How To Start A Franchise And Make Money In Your First Year
One of the great benefits of going into business for yourself with a franchise is that the franchise is ready to roll on a well-traveled road to profitability. But how many franchise companies actually pay you through your ramp-up phase?
All franchisors tell you upfront exactly what their system will cost, from the franchise fee to the costs to set-up shop, royalties, advertising, and so on, which is part of the attraction of a franchise. You know exactly how much money you need to get going. No surprises to throw you off course down the line.
You also need enough money to cover your living expenses for up to a year or more until your business starts to earn a profit.
The executives of Money Mailer, a direct marketing franchise company, believe so strongly that their concept is a winner, they have started a new program that actually offers financial rewards for coming on board their system.
Under Money Mailer’s seven-month-old GPS program — Goals + Processes + Systems — new franchisees pay no royalties for the first two years plus the company pays them a $2,500 bonus for completing their expense-paid field training and pays a performance fee of $2,500 each month for the first year, which means new franchisees take in $32,500 at a minimum just for meeting their goals in year one, said Dennis Jenkins, vice president of licensing for Money Mailer, which has 175 franchisees plus 51 company units, now available for licensing, in 38 states.
“We make our money on the production side of the business after the ads are sold,” he said. As a result, Money Mailer has “every financial incentive to help the new franchisees become successful as quickly as possible.”
“GPS allows franchisees to focus exclusively on building repeat monthly business,” he explained.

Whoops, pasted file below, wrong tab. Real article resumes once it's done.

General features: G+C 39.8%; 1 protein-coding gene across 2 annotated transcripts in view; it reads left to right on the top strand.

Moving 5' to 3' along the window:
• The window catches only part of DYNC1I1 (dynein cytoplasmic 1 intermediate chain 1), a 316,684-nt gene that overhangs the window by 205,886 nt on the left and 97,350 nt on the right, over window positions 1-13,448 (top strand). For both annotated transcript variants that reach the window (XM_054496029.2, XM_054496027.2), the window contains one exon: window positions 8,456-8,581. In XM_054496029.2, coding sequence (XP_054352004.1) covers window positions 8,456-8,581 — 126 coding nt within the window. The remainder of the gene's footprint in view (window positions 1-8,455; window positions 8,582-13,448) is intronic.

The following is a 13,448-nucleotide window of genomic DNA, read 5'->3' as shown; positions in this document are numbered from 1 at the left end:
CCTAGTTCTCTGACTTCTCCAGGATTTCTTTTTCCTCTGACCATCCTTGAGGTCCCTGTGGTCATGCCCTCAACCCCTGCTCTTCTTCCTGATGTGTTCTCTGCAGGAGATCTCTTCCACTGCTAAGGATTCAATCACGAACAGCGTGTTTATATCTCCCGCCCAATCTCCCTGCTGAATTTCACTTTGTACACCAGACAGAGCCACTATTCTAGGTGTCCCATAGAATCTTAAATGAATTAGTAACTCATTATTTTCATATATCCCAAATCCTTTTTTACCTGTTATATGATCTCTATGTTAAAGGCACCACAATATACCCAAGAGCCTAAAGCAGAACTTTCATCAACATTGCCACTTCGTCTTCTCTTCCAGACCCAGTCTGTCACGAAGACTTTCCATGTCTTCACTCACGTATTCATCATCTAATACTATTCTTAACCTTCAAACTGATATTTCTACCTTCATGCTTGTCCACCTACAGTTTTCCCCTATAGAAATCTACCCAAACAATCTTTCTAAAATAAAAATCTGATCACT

To make this program work, selecting quality franchisees is paramount. What’s most important is a good work ethic, he said, noting one-third of their franchisees have no sales experience.
“Our challenge is not finding candidates that can write a check for the $75,000 franchise fee – that would be easy – but to find top quality talent that merit the six-figure investment we make in each new GPS franchisee,” Jenkins said.
Money Mailer’s intensive training includes:
- Money Mailer University (MMU) – five days at corporate headquarters in Orange County, Calif.
- Three-week training camp, beginning the Monday following MMU, at a company operation, working with a team of trainers. The schedule permits the new franchisee to go home on the weekends, and the cost is covered by Money Mailer.
- Field training: When they return to their sales territory, they work “hand in glove” for two weeks with their regional sales manager, a full-time employee of the company.
In addition to their field support, Money Mailer has a dedicated customer care “concierge,” handling advertising creation, production, distribution and all digital placements, including smart phone applications and social media.
Since the company instituted GPS, not only has lead flow dramatically increased, but the company also attracted the interest of a large venture capital firm.
Chicago-based venture capital firm, PSP Capital Partners, founded by Penny Pritzker, currently U.S. Secretary of Commerce, purchased a majority interest in Money Mailer last April.
“We are very excited about the future,” Jenkins said. “PSP has asked us for a very aggressive growth plan that takes the company to the next level, including the addition of 150 new franchisees over the next two years.”
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